Before the various land masses that are now Africa, India, Australia, and Antarctica went their separate ways some 200 million years ago, they were part of the supercontinent Gondwana. So, too, was a "lost continent" scientists say is now hiding beneath the island nation of Mauritius. In a video, Lewis Ashwal of South Africa's University of the Witwatersrand explains the oldest rock on Earth exists in continents, while younger rocks form the ocean basins. Formed with volcanic eruptions in the Indian Ocean, Mauritius is also made up of young rock less than 9 million years old, per a release. But remarkably, scientists have found that rock contains minerals that date back 3 billion years to "one of the earliest periods in Earth's history," per Live Science.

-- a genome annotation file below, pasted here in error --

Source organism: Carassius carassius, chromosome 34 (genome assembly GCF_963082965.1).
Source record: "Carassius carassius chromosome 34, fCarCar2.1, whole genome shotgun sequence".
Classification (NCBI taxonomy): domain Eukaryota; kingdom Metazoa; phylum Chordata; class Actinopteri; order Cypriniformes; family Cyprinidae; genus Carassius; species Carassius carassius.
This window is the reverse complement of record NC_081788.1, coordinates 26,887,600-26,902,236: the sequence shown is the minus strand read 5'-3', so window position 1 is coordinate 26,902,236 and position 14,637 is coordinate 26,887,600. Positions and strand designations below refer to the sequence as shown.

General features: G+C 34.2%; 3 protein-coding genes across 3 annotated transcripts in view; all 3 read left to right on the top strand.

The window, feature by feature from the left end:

These minerals known as zircons prove "there are much older crustal materials under Mauritius that could only have originated from a continent," says Ashwal, whose research is published in Nature. He believes Zircons found on a tiny fragment of Gondwana that separated from Madagascar were covered by lava during the volcanic eruptions that created Mauritius before the lava solidified into the Mauritius we see today, hiding the older materials beneath. This suggests "a complex splintering [of Gondwana] took place, with fragments of continental crust of variable sizes left adrift within the evolving Indian Ocean basin." A 2013 study found zircons in Mauritius' sand, but some argued the minerals might have been carried there on the wind or scientists' shoes. This study, however, is literally set in stone. (Mount St. Helens hides something, too.)